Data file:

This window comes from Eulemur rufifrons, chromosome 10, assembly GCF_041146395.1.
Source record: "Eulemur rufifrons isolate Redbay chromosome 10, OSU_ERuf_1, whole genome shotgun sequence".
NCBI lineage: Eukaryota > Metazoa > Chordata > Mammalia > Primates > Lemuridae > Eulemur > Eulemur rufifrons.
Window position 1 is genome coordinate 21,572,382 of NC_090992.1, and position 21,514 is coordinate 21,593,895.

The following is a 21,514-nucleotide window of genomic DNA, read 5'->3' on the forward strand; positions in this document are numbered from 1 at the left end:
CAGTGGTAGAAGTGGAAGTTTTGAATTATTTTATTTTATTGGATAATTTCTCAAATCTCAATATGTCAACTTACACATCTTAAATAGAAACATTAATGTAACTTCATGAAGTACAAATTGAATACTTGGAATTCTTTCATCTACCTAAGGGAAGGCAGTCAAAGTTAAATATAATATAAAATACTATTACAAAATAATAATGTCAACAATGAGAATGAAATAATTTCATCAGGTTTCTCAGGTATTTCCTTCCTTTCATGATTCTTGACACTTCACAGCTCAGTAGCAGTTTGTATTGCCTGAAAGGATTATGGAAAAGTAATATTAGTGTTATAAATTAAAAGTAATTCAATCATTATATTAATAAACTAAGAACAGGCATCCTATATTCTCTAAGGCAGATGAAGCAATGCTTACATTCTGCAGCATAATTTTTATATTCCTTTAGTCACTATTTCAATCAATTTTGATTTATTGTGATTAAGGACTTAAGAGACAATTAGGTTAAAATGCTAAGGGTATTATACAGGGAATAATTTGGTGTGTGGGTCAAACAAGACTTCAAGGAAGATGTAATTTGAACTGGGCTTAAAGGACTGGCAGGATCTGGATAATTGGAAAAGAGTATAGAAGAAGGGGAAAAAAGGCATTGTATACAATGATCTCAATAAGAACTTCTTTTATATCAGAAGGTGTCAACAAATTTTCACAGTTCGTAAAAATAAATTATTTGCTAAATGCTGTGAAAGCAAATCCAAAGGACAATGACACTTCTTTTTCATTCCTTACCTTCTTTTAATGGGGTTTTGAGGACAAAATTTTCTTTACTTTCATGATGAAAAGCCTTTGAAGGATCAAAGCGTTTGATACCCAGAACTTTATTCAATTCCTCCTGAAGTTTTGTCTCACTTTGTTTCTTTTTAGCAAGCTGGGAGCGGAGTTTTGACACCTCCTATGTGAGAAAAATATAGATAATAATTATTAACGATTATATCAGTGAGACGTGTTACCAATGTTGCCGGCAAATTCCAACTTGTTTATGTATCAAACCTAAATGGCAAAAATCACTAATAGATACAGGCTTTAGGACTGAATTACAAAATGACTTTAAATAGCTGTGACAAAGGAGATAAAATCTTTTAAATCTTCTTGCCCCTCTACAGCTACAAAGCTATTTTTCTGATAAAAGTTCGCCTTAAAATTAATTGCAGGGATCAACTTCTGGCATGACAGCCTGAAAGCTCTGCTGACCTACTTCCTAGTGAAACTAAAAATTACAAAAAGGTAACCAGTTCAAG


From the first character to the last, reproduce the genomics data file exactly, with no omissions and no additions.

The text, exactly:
This window comes from Eulemur rufifrons, chromosome 10, assembly GCF_041146395.1.
Source record: "Eulemur rufifrons isolate Redbay chromosome 10, OSU_ERuf_1, whole genome shotgun sequence".
NCBI lineage: Eukaryota > Metazoa > Chordata > Mammalia > Primates > Lemuridae > Eulemur > Eulemur rufifrons.
Window position 1 is genome coordinate 21,572,382 of NC_090992.1, and position 21,514 is coordinate 21,593,895.

The following is a 21,514-nucleotide window of genomic DNA, read 5'->3' on the forward strand; positions in this document are numbered from 1 at the left end:
CAGTGGTAGAAGTGGAAGTTTTGAATTATTTTATTTTATTGGATAATTTCTCAAATCTCAATATGTCAACTTACACATCTTAAATAGAAACATTAATGTAACTTCATGAAGTACAAATTGAATACTTGGAATTCTTTCATCTACCTAAGGGAAGGCAGTCAAAGTTAAATATAATATAAAATACTATTACAAAATAATAATGTCAACAATGAGAATGAAATAATTTCATCAGGTTTCTCAGGTATTTCCTTCCTTTCATGATTCTTGACACTTCACAGCTCAGTAGCAGTTTGTATTGCCTGAAAGGATTATGGAAAAGTAATATTAGTGTTATAAATTAAAAGTAATTCAATCATTATATTAATAAACTAAGAACAGGCATCCTATATTCTCTAAGGCAGATGAAGCAATGCTTACATTCTGCAGCATAATTTTTATATTCCTTTAGTCACTATTTCAATCAATTTTGATTTATTGTGATTAAGGACTTAAGAGACAATTAGGTTAAAATGCTAAGGGTATTATACAGGGAATAATTTGGTGTGTGGGTCAAACAAGACTTCAAGGAAGATGTAATTTGAACTGGGCTTAAAGGACTGGCAGGATCTGGATAATTGGAAAAGAGTATAGAAGAAGGGGAAAAAAGGCATTGTATACAATGATCTCAATAAGAACTTCTTTTATATCAGAAGGTGTCAACAAATTTTCACAGTTCGTAAAAATAAATTATTTGCTAAATGCTGTGAAAGCAAATCCAAAGGACAATGACACTTCTTTTTCATTCCTTACCTTCTTTTAATGGGGTTTTGAGGACAAAATTTTCTTTACTTTCATGATGAAAAGCCTTTGAAGGATCAAAGCGTTTGATACCCAGAACTTTATTCAATTCCTCCTGAAGTTTTGTCTCACTTTGTTTCTTTTTAGCAAGCTGGGAGCGGAGTTTTGACACCTCCTATGTGAGAAAAATATAGATAATAATTATTAACGATTATATCAGTGAGACGTGTTACCAATGTTGCCGGCAAATTCCAACTTGTTTATGTATCAAACCTAAATGGCAAAAATCACTAATAGATACAGGCTTTAGGACTGAATTACAAAATGACTTTAAATAGCTGTGACAAAGGAGATAAAATCTTTTAAATCTTCTTGCCCCTCTACAGCTACAAAGCTATTTTTCTGATAAAAGTTCGCCTTAAAATTAATTGCAGGGATCAACTTCTGGCATGACAGCCTGAAAGCTCTGCTGACCTACTTCCTAGTGAAACTAAAAATTACAAAAAGGTAACCAGTTCAAG